“If you can’t consume alcohol, or if you’re ill, please touch the goblet to your forehead as a gesture of respect before speaking your words of praise to Sekhmet. Speak freely from your heart.
Opening the Temple
Thanksgiving to Sekhmet:
Glory unto You, Mighty One!
Fierce Lioness, Roamer of the Deserts,
Protect us in our battles and destroy our enemies.
Great Lady of Fierce Flame,
You burn away our falsehoods and leave us with the truth.
Your roar shatters all illusions.
We feel Your piercing hot breath on the winds, blowing clarity into our lives.
Warrior, empower us as You devour our weaknesses!
Watch over us always!
Repeat after me:
Reҳ hᾱᾱiu I rejoice!
Ba-ᾱ pu Neteru My soul is the Gods, who are the Souls of Eternity.
There is no part of us that is not of the Gods. Blessed are those who would listen and know.
Follow-Up Work for Participants to Do At Home
The ritual spellwork certainly didn’t end with the conclusion of the workshop that night. This is the “after-care” set of instructions I asked each participant to do upon returning home:
- Anoint papyrus spell with your saliva, sexual fluids, menstrual blood (if applicable), or urine
- Fold up papyrus spell four times (facing you) and place in jar containing crushed garlic and beer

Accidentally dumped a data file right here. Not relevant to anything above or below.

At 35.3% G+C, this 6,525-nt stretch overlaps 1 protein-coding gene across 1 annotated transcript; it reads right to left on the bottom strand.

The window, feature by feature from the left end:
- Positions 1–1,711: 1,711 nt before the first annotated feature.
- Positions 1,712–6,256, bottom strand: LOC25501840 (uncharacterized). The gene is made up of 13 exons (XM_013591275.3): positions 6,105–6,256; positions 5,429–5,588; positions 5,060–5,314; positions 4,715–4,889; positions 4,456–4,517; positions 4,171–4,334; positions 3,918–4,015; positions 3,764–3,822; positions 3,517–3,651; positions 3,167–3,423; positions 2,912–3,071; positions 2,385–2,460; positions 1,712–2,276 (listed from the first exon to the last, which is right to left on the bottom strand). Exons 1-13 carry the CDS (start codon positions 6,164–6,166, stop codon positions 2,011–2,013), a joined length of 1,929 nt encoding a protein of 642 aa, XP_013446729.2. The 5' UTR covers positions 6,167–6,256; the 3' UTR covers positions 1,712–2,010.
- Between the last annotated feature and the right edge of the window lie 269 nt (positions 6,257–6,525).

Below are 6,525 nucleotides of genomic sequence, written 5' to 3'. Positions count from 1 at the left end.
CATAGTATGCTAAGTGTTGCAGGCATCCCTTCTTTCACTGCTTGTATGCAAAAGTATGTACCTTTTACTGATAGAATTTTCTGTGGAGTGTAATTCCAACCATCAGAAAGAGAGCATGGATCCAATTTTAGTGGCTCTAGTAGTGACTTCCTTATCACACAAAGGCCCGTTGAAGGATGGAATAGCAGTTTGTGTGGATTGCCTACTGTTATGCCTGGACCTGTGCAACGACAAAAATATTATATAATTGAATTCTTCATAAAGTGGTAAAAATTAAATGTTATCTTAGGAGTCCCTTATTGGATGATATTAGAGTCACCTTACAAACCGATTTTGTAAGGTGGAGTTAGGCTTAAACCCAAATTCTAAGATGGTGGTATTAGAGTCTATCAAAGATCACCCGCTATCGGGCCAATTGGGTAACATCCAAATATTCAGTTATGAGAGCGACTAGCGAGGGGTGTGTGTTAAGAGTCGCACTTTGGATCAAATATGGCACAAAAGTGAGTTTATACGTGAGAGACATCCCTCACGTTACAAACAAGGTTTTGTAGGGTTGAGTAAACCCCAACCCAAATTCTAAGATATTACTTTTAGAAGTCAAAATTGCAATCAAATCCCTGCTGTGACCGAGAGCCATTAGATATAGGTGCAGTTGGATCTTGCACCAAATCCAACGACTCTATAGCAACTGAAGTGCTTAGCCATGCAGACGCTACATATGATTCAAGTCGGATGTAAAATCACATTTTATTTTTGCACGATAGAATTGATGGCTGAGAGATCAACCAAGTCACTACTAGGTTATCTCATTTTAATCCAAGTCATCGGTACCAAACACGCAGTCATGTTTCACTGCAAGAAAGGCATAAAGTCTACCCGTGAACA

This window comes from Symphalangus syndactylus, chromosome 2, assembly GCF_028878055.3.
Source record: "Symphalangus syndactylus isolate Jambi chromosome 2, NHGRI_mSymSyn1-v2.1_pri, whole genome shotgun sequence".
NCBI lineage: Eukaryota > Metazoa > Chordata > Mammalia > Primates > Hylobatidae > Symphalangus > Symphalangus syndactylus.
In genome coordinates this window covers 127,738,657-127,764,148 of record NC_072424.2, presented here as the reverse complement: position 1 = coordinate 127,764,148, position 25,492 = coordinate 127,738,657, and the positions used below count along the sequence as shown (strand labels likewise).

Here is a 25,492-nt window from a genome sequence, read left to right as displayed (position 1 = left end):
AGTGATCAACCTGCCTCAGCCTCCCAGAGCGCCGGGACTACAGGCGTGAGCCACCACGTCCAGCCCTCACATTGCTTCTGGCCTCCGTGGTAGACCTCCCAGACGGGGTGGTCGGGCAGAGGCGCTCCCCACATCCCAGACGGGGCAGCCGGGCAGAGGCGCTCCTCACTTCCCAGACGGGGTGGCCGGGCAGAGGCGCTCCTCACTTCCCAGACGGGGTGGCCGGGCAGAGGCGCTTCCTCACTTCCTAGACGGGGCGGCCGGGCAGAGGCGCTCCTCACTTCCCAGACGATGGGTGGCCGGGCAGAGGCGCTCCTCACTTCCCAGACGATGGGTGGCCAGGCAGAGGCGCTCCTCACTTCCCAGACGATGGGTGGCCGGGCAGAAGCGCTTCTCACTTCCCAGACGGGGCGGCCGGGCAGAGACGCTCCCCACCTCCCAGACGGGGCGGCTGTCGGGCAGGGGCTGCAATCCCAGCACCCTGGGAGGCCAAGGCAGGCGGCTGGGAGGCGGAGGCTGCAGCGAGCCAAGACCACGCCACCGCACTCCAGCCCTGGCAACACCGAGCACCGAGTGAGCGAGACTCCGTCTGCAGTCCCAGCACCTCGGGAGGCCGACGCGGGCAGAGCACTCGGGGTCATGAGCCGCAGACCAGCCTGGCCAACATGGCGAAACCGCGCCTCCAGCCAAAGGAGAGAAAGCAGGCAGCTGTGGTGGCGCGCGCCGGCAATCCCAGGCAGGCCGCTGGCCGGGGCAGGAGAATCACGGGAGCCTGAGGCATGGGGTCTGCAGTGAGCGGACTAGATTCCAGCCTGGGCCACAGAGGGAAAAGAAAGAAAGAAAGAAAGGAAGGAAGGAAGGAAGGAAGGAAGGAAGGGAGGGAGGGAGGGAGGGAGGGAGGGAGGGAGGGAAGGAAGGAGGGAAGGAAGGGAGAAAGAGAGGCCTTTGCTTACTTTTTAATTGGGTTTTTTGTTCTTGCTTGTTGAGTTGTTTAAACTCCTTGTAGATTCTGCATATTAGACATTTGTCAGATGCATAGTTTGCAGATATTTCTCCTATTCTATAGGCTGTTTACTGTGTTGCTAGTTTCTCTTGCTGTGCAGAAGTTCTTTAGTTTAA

- Either bury on your property or hide in an inconspicuous place (preferably near a threshold) to deter evil from crossing into your dwelling
This is what mine looked like when I finished adding the contents; the jar is about 10 ounces. I then sealed the cork with sealing wax and have since buried the bottle.
Give this ancient Egyptian Witch Bottle a try if you’re eager to “return to sender” the Evil Eye! Seneb-ti–blessings!
Works Cited and Suggested Reading
Betz, H.D., ed. The Greek Magical Papyri in Translation. Chicago: University of Chicago Press, 1992.
Budge, E.A. Wallis. The Ancient Egyptian Book of the Dead: The Papyrus of Ani, Egyptian Text Transliteration and Translation (reprint of 1888 unabridged original). Mineola, NY: Dover Publications, 1967.
Faulkner, R.O. The Ancient Egyptian Coffin Texts. 3 vols. Warminster: Aris & Philips, 1973-1978.
—–. The Ancient Egyptian Pyramid Texts. Oxford: Clarendon, 1969.
- Griffith and Herbert Thompson, eds. The Leyden Papyrus: An Egyptian Magical Book. Mineola, NY: Dover Publications, 1974.
Budge, E.A. Wallis. Egyptian Magic (reprint of 1901 original). Mineola, NY: Dover Publications, 1971.
Clark, Rosemary. The Sacred Magic of Ancient Egypt. St. Paul: Llewellyn Publications, 2003.
Ford, Michael W. Necronomicon: Egyptian Sethianic Magick. Houston: Succubus Productions, 2013.
Harris, Eleanor. Ancient Egyptian Magic. Newburyport, MA: Red Wheel/Weiser Books, 1998.
Pinch, Geraldine. Magic in Ancient Egypt. Austin: University of Texas Press, 2006, revised ed.
Rankine, David. Heka: The Practices of Ancient Egyptian Ritual & Magic. London: Avalonia, 2006.
Shafer, Byron, ed. Religion in Ancient Egypt: Gods, Myths, and Personal Practice. Ithaca: Cornell U. Press, 1991.
Skinner, Stephen. Techniques of Graeco-Egyptian Magic. Woodbury, MN: Llewellyn Publications, 2014.
Taylor, John H. Death and the Afterlife in Ancient Egypt. Chicago: University of Chicago Press, 2001.
Teeter, Emily. Religion and Ritual in Ancient Egypt. Cambridge, England: Cambridge University Press, 2011.